MICHIGAN STATE (US) — Like teenage boys dousing themselves with body spray to woo girls, male songbirds deploy a similar tactic when they release preen oil from a gland at the base of their tail.
Scents are used in all organisms for a variety of purposes, including finding, attracting, and evaluating mates. Smaller male songbirds will even release more scent to compensate for their small stature.
“It’s kind of like the ‘Axe effect,’ in that females were attracted to the scent and didn’t seem to care where it came from, meaning their own population or a different one—even though birds in these populations look and behave differently,” says Danielle Whittaker of Michigan State University.
“And I think the males were drawn in as an aggressive response to the scent of another male.”
In the past, songbirds have been written off in terms of using their sense of smell because they have the smallest olfactory bulbs relative to brain size among all birds. But recently, songbirds have been found to harbor a high number of olfactory receptors, and are capable of using odors to help find their way.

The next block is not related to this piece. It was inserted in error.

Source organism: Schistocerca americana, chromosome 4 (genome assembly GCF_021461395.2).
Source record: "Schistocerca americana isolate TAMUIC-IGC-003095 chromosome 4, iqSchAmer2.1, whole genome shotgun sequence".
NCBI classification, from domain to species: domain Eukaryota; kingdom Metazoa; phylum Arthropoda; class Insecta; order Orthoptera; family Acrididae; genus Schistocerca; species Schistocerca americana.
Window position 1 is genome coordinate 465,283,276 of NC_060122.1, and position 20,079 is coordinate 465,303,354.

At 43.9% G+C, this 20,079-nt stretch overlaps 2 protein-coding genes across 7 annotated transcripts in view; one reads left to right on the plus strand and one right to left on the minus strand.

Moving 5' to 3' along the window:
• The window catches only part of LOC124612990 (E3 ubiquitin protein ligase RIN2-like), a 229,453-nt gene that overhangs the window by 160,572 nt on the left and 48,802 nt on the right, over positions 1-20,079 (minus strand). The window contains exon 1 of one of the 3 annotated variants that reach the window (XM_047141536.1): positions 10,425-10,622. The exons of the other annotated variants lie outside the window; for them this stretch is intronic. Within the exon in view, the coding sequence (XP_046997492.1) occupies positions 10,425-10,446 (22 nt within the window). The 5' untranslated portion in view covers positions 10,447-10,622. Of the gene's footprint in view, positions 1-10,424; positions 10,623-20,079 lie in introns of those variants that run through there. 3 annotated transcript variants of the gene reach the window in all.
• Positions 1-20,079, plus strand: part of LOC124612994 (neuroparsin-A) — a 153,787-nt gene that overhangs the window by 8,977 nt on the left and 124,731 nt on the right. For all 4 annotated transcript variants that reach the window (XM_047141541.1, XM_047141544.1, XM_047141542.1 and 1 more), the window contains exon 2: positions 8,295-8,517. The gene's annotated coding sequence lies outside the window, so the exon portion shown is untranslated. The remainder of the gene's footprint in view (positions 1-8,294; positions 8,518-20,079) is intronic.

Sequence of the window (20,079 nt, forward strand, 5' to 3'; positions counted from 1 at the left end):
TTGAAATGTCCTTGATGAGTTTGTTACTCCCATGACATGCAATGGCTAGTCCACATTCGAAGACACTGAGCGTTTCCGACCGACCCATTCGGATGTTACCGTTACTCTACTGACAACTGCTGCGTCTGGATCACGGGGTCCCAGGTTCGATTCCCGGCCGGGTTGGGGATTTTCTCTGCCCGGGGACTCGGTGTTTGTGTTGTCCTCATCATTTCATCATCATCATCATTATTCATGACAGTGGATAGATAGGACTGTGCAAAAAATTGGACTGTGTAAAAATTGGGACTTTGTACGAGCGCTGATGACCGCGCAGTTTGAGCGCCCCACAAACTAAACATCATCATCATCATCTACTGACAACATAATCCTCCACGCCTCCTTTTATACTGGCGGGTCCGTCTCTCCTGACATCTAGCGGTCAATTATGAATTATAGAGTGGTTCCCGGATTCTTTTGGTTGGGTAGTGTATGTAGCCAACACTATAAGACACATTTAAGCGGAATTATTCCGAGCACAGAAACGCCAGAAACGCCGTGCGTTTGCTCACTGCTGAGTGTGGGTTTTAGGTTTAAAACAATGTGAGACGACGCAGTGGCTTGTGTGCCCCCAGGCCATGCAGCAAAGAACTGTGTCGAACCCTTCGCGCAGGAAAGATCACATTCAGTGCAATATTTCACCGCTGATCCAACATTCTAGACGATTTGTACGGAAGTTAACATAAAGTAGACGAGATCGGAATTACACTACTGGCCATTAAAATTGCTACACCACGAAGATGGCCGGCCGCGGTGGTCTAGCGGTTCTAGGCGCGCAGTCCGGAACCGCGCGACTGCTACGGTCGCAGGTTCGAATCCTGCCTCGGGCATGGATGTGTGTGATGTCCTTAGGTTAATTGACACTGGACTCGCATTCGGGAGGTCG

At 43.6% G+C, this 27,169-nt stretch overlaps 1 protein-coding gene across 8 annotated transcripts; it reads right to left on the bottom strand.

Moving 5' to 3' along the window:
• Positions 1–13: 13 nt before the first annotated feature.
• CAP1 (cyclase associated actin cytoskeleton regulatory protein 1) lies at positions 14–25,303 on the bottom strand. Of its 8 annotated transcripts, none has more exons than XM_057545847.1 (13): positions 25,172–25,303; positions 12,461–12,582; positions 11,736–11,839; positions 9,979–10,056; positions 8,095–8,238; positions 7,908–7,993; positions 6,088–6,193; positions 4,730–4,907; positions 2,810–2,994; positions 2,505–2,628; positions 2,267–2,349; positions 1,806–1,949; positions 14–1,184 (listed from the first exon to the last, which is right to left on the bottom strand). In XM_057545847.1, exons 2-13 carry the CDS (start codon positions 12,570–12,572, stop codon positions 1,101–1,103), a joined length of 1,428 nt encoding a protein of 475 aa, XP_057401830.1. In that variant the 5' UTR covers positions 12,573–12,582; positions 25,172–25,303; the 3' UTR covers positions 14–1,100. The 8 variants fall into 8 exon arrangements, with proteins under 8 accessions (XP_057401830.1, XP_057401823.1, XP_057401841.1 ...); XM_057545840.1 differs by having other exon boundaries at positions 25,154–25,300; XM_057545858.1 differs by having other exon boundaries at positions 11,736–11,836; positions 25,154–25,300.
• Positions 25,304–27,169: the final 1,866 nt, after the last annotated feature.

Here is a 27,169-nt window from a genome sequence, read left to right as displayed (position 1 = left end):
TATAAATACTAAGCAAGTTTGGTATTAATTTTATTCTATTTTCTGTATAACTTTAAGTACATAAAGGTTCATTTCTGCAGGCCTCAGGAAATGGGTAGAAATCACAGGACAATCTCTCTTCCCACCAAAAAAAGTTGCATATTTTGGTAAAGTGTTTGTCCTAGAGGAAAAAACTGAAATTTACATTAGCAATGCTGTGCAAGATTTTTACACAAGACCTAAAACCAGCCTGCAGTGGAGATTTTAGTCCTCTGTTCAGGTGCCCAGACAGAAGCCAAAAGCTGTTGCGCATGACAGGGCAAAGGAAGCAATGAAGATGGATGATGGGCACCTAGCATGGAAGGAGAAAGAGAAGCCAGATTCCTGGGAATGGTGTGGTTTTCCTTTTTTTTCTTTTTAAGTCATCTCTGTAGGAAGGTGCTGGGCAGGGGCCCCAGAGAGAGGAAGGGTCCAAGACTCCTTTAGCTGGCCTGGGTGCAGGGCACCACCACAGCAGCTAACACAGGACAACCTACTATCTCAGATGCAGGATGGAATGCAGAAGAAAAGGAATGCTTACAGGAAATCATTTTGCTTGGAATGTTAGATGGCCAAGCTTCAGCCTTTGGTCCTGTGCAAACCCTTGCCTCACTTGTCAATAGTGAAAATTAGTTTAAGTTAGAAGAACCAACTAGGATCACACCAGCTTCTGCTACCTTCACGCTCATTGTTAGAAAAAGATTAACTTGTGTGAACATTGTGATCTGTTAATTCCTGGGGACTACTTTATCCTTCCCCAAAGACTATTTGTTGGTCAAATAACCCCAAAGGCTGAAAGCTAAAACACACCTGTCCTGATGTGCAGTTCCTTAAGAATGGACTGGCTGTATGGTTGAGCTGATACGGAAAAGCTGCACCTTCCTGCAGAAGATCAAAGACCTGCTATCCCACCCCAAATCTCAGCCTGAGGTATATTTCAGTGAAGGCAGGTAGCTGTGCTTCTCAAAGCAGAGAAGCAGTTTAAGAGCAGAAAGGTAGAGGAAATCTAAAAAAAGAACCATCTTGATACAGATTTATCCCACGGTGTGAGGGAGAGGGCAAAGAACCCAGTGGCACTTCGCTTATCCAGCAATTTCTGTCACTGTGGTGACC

Whittaker was surprised by the study results, published in the journal Behavioral Ecology, that show how attractive scent was across populations and sexes and that females initally—but only temporarily—preferred the odor of smaller males.
“When they got to see the actual birds, they tended to prefer larger males with larger plumage ornaments,” she says. “I’m hoping to find out how and why small, unattractive males overcompensate by producing greater amounts of an attractive scent.”
Researchers from Indiana University contributed to the study.
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